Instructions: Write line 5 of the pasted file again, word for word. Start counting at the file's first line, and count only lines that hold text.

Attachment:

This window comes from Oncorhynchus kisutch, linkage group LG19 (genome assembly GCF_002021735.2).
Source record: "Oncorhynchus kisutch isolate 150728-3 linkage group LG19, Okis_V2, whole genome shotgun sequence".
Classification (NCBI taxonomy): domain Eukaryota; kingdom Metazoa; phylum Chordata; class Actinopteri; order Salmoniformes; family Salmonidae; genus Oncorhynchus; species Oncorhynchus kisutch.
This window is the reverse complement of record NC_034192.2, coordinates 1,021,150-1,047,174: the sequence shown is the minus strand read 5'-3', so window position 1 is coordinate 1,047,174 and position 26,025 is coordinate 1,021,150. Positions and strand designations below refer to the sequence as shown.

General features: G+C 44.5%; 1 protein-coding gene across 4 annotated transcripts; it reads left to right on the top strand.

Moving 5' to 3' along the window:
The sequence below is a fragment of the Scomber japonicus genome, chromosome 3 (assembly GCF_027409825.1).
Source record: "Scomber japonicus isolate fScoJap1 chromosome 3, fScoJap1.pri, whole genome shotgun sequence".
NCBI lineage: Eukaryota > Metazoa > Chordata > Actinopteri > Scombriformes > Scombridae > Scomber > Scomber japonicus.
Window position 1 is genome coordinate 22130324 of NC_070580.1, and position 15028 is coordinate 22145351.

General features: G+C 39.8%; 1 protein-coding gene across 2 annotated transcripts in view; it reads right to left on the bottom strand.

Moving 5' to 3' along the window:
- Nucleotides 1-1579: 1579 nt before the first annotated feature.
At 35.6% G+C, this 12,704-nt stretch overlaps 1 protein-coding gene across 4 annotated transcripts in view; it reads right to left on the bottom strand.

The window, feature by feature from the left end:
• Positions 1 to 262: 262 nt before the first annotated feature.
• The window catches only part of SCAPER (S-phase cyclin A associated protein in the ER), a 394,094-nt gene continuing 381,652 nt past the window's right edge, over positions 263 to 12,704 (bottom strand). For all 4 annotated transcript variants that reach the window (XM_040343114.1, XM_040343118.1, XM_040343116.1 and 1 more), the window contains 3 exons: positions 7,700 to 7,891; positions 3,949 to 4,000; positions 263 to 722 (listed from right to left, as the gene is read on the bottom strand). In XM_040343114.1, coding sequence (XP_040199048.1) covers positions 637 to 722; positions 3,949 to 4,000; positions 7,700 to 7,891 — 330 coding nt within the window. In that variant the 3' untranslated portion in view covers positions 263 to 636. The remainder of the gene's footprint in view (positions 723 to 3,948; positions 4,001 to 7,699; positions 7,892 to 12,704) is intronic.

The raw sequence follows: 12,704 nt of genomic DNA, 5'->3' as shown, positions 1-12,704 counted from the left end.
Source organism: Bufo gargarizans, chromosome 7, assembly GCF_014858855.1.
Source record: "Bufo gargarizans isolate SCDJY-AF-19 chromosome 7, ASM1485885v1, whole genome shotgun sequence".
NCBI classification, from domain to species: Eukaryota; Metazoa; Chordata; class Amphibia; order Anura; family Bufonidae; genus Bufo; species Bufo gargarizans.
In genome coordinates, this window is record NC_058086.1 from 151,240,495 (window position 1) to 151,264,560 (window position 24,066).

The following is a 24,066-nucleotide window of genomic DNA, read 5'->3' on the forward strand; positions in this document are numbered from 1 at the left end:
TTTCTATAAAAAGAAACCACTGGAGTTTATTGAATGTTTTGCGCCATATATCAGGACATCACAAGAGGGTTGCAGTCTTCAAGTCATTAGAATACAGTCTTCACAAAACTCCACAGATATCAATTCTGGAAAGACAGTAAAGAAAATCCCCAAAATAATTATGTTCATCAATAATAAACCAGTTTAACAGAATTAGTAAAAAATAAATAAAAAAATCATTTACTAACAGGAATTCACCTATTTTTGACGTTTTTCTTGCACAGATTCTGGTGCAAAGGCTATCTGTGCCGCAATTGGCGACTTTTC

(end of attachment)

General features: G+C 44.5%; 1 protein-coding gene across 4 annotated transcripts; it reads left to right on the top strand.